The traditional picture of sports TV has long suggested that men dominate everything, from C-level jobs to producers to those who buy and sell the games. The picture hardly holds true, as the women we feature here prove. The 2011 B&C/MCN Women in the Game honorees rose to high positions through perseverance, determination and a willingness to bring a teamwork approach to whatever they've had to overcome. They extend across all areas of the industry, including legal affairs, creative services, operations, production, sales; they have overseen everything from network launches to providing trucks to film Olympics to marketing a small sports net in a big way. Most importantly, they share a love for the game of bringing top competition to sports-hungry viewers.
Senior VP, Business and Legal Affairs, Fox Cable Networks
When the Fox Sports executive team headed to Lausanne, Switzerland, in June to make its official bid for TV rights to the International Olympic Committee for the 2014 and 2016 Games, it had in hand a contract that was in large part put together by Karen Brodkin, senior VP, business and legal affairs for Fox Cable Networks.
Senior VP of Creative Services, Comcast Sports Group
Growing up in a house with five stepbrothers (and a sister), April Carty-Sipp almost had to dive into sports "if I hoped to get attention," she says. Now senior VP of creative services at Comcast Sports Group, Carty-Sipp played soccer throughout college - when she also managed to break into the sports world on the business side.
General Manager, Cablevision's MSG Varsity
Overseeing the launch of a sports network requires wearing a lot of hats -- programming, production, scheduling, marketing, operations. But in 2009, when general manager Theresa Chillianis helped start MSG Varsity, Cablevision's network for high-school sports in metropolitan New York, she faced an array of challenges beyond what might be expected.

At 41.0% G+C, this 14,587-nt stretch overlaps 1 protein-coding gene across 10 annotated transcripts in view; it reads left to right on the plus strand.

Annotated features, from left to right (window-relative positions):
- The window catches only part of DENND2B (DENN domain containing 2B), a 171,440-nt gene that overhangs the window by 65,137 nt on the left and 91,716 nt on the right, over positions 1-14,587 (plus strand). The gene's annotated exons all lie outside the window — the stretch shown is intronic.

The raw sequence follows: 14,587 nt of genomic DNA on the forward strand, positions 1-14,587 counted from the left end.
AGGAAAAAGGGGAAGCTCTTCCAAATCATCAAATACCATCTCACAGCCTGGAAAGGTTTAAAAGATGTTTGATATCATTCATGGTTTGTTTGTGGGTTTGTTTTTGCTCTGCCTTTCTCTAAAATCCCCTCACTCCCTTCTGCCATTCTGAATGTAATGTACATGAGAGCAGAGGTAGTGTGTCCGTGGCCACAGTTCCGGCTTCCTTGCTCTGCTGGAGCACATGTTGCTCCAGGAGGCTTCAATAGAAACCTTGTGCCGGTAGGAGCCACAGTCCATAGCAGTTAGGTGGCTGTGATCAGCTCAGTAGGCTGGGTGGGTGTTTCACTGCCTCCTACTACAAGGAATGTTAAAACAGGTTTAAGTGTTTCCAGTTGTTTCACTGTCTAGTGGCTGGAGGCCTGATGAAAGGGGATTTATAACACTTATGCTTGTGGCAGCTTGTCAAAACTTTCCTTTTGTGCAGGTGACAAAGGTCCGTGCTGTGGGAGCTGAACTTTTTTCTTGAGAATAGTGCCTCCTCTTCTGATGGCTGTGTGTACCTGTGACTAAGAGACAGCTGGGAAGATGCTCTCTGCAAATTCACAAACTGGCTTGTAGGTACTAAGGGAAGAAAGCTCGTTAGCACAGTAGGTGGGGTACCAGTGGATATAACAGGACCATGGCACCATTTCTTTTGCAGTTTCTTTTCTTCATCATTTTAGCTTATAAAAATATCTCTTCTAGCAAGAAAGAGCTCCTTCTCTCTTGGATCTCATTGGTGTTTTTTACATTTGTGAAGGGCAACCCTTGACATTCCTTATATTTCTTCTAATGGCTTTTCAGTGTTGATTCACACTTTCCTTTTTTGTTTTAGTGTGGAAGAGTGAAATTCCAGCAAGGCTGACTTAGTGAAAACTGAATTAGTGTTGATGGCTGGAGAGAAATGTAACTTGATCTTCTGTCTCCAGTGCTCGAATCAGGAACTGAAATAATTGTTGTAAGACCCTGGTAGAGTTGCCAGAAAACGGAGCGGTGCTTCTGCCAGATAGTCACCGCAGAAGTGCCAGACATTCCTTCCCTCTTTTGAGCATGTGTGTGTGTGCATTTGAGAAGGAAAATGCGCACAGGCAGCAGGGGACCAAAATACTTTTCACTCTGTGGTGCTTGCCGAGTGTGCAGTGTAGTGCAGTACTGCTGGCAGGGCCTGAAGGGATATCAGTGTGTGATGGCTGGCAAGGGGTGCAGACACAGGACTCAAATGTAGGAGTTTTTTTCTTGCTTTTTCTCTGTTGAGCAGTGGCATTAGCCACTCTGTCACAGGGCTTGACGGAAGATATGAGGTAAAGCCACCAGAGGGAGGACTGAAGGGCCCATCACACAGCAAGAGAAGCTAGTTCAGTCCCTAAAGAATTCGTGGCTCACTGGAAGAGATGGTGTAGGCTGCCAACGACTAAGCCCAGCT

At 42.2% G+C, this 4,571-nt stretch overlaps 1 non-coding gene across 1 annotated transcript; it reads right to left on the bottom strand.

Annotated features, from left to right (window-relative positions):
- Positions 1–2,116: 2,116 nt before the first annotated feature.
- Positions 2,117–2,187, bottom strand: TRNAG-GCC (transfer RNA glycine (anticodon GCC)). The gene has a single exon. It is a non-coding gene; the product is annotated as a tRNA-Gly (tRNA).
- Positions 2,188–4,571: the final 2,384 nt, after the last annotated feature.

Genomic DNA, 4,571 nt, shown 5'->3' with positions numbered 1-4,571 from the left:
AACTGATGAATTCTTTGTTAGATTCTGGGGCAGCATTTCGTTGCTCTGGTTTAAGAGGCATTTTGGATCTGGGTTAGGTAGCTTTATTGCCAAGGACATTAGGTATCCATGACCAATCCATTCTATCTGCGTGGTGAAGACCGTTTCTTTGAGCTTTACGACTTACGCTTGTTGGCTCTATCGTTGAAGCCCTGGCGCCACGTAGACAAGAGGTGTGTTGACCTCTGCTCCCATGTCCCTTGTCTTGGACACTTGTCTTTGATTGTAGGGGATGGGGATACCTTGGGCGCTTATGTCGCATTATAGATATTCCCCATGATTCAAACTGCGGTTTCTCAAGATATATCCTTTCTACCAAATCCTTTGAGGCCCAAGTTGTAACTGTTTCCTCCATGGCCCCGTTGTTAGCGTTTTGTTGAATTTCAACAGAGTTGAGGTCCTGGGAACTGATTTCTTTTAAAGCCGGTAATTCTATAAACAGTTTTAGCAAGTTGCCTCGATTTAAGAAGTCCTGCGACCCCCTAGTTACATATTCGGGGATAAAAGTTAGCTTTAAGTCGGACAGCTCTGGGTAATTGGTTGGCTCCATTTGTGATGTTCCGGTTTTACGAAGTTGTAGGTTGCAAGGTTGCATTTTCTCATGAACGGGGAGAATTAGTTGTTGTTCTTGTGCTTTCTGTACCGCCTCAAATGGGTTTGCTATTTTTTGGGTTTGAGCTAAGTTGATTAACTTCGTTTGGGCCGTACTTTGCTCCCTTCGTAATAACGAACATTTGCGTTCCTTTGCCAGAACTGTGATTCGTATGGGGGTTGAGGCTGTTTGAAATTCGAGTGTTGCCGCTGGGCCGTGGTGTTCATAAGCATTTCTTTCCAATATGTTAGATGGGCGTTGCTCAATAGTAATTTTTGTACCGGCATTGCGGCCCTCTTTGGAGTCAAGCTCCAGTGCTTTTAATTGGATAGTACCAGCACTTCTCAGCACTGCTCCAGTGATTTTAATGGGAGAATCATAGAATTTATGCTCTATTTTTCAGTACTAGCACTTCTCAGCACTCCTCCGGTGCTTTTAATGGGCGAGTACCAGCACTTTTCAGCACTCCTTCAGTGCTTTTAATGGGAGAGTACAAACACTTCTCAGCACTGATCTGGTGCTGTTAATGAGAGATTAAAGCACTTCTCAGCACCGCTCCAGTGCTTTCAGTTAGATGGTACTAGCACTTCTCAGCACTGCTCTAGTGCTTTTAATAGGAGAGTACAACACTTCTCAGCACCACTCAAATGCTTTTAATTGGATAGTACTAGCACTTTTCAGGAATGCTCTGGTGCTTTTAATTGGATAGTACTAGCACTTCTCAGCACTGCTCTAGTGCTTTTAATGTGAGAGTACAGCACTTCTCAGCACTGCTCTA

For Christine Godleski , leaving the TV industry to run day-to-day operations for a sports league is less of a challenge than scaling Mt. Kilimanjaro -- both of which the WNBA's chief operating officer has done.
CEO, NEP Broadcasting
When NBC swings into high gear for the London Olympics in summer 2012, NEP Broadcasting CEO Debra Honkus will be in the middle of the games, continuing a relationship that dates back to the 1988 Olympics.
Senior VP of Operations, ESPN
Jodi Markley wanted to break into the film world after college, so she moved from her native Miami to...Connecticut. It wasn't Hollywood or New York, but it did get her working on some documentaries and on the B unit of a picture "so awful it was never released," she recalls.
Senior VP, General Sales Manager, Turner Sports Ad Sales
When Lorie McCarthy joined Turner Sports as part of the sales team 10 years ago, Turner was televising Atlanta Braves baseball games, the Goodwill Games and some professional golf.
VP of Marketing, GolTV
Deborah Montiel doesn't work for a mammoth cable operator or a network that is part of a giant corporate family. Montiel, known as Didi, is vice president of marketing for GolTV, the tiny, independent soccer network founded by soccer star Enzo Francescoli in 2003.
Senior VP and General Manager, Comcast SportsNet Mid-Atlantic
After Rebecca Schulte worked her way up the ladder in Fox Sports' marketing department, she told her bosses that since the promotions she had been producing were the equivalent of mini-programs, she wanted a crack at being a producer on an actual show.
Producer/Director, CBS Sports
Considered a true pioneer for women in television sports broadcasting behind the cameras, CBS Sports producer/director Smith has had a hand in virtually every major sports broadcast her network has covered for the
past 28 years.
Coordinating Producer, NBC Olympics & Talent Development, NBC Sports Group
When Molly Solomon told a woman from the International Olympic Committee that she would be speaking during NBC's winning pitch to retain the Olympics, the IOC rep was shocked. "We don't get many women who speak in this room," Solomon, coordinating producer for NBC Olympics, recalls her saying.
Executive VP and Chief Video and Content Officer, Time Warner Cable
There are television executives who spend their whole lives dreaming of working in the TV field, gradually working their way up from the mailroom to the top. Melinda Witmer took a different approach.